By editor-in-chief, Steve Schonberg
Tony award nominee, Lauren Worsham — best known to Broadway audiences as murderous Monty’s fiancée, Phoebe in “A Gentleman’s Guide to Love and Murder” — has taken a turn past musical comedy and found herself deep in darkness. Not as a villain however, but in style, as a performer and leading lady having just released her first full-length album, “Beautiful Monster” with her indie-pop band, Sky-Pony and in the post-apocalyptic opera, “Dog Days” at NYU’s Skirball Center.
“Having just seen Star Wars, the Force Awakens… we all have a dark side,” Worsham said playfully. “I think it’s important to acknowledge that darkness in all of us,” she added. “Having a tongue-in-cheek approach to it and embracing it, as opposed to trying to stay ‘Stepford wife’ happy about it, I think can be [in some ways] liberating and cathartic.”
This perspective comes through in her work with Sky-Pony, for which she and husband Kyle Jarrow craft the band’s work and image to reflect their indie-pop style paired with theatrical sensibility. “We love the way it sounds,” Worsham said of the new album, which was released on December 4 and includes a mix of rock/pop tracks that may surprise Worsham’s fans who know her best from Broadway. With lyrics like, “Everyone will die, sometime. Everyone will linger with nothing. And though I don’t know why, it makes me feel better,” Worsham defers to rock tones over her classical opera training. But that background isn’t far behind. “It’s just inherently going to be theatrical, because of who we are as band members, [but] to lean more into kind of the indie rock side of it is something we really focused on when we were recording it.”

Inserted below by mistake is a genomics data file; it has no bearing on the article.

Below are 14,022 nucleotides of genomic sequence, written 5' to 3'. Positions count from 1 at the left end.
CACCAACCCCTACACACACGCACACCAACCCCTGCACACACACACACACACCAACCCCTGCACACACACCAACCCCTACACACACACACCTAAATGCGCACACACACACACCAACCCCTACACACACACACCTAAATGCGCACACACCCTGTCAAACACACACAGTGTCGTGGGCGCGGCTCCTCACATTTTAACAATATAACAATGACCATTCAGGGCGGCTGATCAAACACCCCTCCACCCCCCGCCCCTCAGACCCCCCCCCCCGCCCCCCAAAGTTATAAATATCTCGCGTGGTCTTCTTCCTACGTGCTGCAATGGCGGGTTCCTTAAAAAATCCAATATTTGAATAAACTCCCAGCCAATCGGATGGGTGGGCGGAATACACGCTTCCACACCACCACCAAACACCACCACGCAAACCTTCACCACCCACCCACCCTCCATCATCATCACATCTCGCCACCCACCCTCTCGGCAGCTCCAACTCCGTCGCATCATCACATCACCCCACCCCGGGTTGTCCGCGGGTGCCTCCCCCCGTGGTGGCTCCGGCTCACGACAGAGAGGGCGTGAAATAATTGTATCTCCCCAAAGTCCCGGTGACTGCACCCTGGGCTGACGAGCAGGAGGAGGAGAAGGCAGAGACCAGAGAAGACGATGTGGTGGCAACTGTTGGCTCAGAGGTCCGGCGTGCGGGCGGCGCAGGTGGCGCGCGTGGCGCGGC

(VIDEO: Sky-Pony, The Watcher)
Worsham explores her dark side too through “Dog Days,” a piece written by David T. Little specifically for her that she’s performed since 2012. “This character is kind of [in] my heart,” Worsham said. “The role is written for me and I’m the only person who has ever played Lisa in performance… she’s definitely a part of me,”
The piece is set post-Apocalyptic America, and depicts a family who has decided to stay in their home, even though there’s no food and they face starving to death. A young teenage girl, Lisa, befriends a beggar — a man who has lost his ability to identify as human and has started to dress and behave like a dog, begging for scraps. “I guess that’s his coping mechanism to survive,” Worsham remarked, “and [Lisa], at the encouragement of her mother, befriends the dog man and consequences reverberate throughout the family and have some pretty intense [effects].”
“it’s incredibly fulfilling for me as a performer,” Worsham said of the piece. “It’s hard core, man.”
Through the intense lens that “Dog Days” is set, Worsham identifies with the character by reflecting on her youth and her fans. “I think all of us can kind of look back at that time in our lives and find some sympathy and some empathy for our younger selves,” Worsham shared. “For me, that’s kind of how I connect to her. A lot of the Gentleman’s Guide fans who I’ve met are around that age and I connect with them. They are reaching out in a time in their lives. They’re trying to figure out who they are as adults, who they’re going to be and I find it [to be] a very touching part of life.”
“Dog Days” will play NYU’s Skirball Center from January 9-11. For information and tickets, visit www.nyuskirball.com.